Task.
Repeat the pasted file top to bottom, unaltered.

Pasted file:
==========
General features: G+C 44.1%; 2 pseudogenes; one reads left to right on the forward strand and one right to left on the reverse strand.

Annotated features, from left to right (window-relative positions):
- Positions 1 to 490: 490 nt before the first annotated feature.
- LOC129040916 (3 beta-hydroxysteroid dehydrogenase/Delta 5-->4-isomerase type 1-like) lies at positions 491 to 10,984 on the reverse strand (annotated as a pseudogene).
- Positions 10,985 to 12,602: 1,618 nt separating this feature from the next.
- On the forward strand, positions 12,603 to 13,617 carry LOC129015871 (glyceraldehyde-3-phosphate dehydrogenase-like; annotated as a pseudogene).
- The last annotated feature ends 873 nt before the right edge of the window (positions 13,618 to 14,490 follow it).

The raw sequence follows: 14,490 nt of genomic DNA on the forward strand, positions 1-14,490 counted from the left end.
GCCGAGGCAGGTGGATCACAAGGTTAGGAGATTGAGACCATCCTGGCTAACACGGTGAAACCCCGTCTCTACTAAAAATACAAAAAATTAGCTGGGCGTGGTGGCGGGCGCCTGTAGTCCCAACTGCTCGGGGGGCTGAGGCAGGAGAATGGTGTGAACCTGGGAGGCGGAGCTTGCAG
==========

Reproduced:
General features: G+C 44.1%; 2 pseudogenes; one reads left to right on the forward strand and one right to left on the reverse strand.

Annotated features, from left to right (window-relative positions):
- Positions 1 to 490: 490 nt before the first annotated feature.
- LOC129040916 (3 beta-hydroxysteroid dehydrogenase/Delta 5-->4-isomerase type 1-like) lies at positions 491 to 10,984 on the reverse strand (annotated as a pseudogene).
- Positions 10,985 to 12,602: 1,618 nt separating this feature from the next.
- On the forward strand, positions 12,603 to 13,617 carry LOC129015871 (glyceraldehyde-3-phosphate dehydrogenase-like; annotated as a pseudogene).
- The last annotated feature ends 873 nt before the right edge of the window (positions 13,618 to 14,490 follow it).

The raw sequence follows: 14,490 nt of genomic DNA on the forward strand, positions 1-14,490 counted from the left end.
GCCGAGGCAGGTGGATCACAAGGTTAGGAGATTGAGACCATCCTGGCTAACACGGTGAAACCCCGTCTCTACTAAAAATACAAAAAATTAGCTGGGCGTGGTGGCGGGCGCCTGTAGTCCCAACTGCTCGGGGGGCTGAGGCAGGAGAATGGTGTGAACCTGGGAGGCGGAGCTTGCAG